“Call it what you want: apizza (“ah-peez”), pizza, (‘za) or tomato pie, the subject is serious business and ultimately words do not do justice to the experience of just eating it…(Pizza) would be my choice for a last meal.” (Colin M. Caplan, Pizza in New Haven, 2018)
I’m with Colin, 100%, if it’s pizza from New Haven!
A Short History of Pizza in the United States
Pizza’s origins can be traced to Naples, Italy, as early as the 1600s. This traveler’s dish — pizza means pie or cake in Italian — migrated to the United States in the late 19th century with an influx of southern Italians. It was a cultural unifier, and the only Italian dish to become identified as uniquely American. Until the 1950’s, though, pizza was found only in tightly knit Italian-American communities, mostly in the Northeast.
Things really got rolling in the 1960s when regional differences in pizza cooking styles began to emerge: thin-crust brick-oven Neapolitan in New York and New Haven where you have to ask for mozzarella (“mooz”) cheese, deep-dish in Chicago where cheese is the main ingredient, square-cut cracker crust in St. Louis, extra-thick and super crispy crust in Detroit, single-servings with fresh local ingredients in California, and more. Picking a favorite style is sure to inspire a fierce debate even among friends.
Only in New Haven, though, did pizza evolve organically from an ethnic snack into an everyday meal. As long ago as 1956, New Haven was declared the pizza capitol of the United States (Billboard magazine). New Haven’s Wooster Street was the epicenter of “apizza.”
Today there are more than 77,000 pizza restaurants in the United States including global companies such as Domino’s, Pizza Hut, Papa John’s, Marco’s, and Pappa Murphy’s. But it is family-owned pizzerias that capture our romantic notions of a quick trip to Italy in a meal.
New Haven Apizza
The pizza wars in New Haven started on Wooster Street with Frank Pepe (1925) and Salvatore Consiglio (Sally’s, 1938). Although the Consiglio family sold Sally’s in 2018 to an investment consortium, they are still involved in the restaurant. Pepe’s is still owned by Frank’s descendants. The answer to “what is your favorite New Haven apizza” quickly boils down to a competition between these two icons.
But don’t despair. There’s plenty of pizza to go around from the more than 65 local pizzerias in and around New Haven. (The big nationals are apparently smart enough not to try to compete in the New Haven market!) One of my personal favorites is Ernie’s Pizzeria on Whalley Avenue. Second generation owner Pat DeRiso has perfected the art of partially baking pizzas, freezing them for travel, and arranging slices in packages of three to fit snugly in a thermal transit bag.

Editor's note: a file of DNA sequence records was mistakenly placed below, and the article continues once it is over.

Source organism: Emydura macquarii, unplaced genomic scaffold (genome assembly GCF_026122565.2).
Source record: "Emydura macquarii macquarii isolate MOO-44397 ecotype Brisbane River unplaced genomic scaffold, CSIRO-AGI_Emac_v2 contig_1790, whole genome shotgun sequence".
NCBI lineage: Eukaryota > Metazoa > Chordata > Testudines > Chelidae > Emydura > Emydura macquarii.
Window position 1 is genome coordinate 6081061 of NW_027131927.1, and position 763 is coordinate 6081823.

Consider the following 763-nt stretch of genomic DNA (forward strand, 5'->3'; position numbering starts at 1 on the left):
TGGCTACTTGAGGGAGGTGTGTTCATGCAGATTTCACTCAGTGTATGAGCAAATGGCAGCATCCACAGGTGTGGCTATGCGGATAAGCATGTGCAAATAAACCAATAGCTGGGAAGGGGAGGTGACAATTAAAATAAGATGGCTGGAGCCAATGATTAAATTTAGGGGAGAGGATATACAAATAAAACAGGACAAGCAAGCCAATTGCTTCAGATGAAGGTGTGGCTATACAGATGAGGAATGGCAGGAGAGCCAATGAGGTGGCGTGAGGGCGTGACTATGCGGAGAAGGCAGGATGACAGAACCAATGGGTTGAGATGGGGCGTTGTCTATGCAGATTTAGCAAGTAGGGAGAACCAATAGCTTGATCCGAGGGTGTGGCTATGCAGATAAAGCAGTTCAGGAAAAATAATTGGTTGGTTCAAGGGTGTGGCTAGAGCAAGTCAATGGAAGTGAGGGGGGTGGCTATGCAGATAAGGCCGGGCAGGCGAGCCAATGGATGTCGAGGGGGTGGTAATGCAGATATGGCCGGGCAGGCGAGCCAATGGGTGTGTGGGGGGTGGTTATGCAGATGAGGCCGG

Trust me, it’s an expert methodology to get New Haven pizza to Cincinnati!
Pairing Pizza and Wine
What’s the best wine to pair with pizza? Beer, you say? Nope. There are so many choices that it’s hard to know where to begin. And even though pizza originated in the Naples/Campania region, stretch out across Italy’s 20 wine regions — and even to other countries — to find perfect pairings.
Our trio of pizza selections from Ernie’s Pizzeria included white clam (a New Haven specialty), mild sausage and mushroom (an Ernie’s specialty), and pepperoni (a classic!).
A small group of people with Connecticut roots and family connections gathered to mix and match our pizzas with three wines. The official pairings were 2018 Crocker & Starr Sauvignon Blanc from Napa Valley with white clam; 2015 Produttori dei Barbaresco with sausage/mushroom; and 2015 Chianti Classico from Isole e Olena with pepperoni.
And the winner was… all of them!! We tasted all three wines across each type of pizza served in sequence. The pairing secret? Select wines that have enough acidity to balance pizza’s heavy dose of garlic, spices, mozzarella cheese, meat, and (usually) tomato sauce flavors. The red wines paired beautifully with the white clam pie, and the white wine held its own as a partner with red sauce.
When You Visit New Haven…
- Bar | 254 Crown Street
- Ernie’s Pizzeria | 1279 Whalley Ave
- Modern Apizza | 4 State Street
- Frank Pepe Pizzeria Napolitana |157 Wooster Street
- Sally’s Apizza | 237 Wooster Street
- Zuppardi’s Appiza | 159 Union Avenue
- and 60+ more!!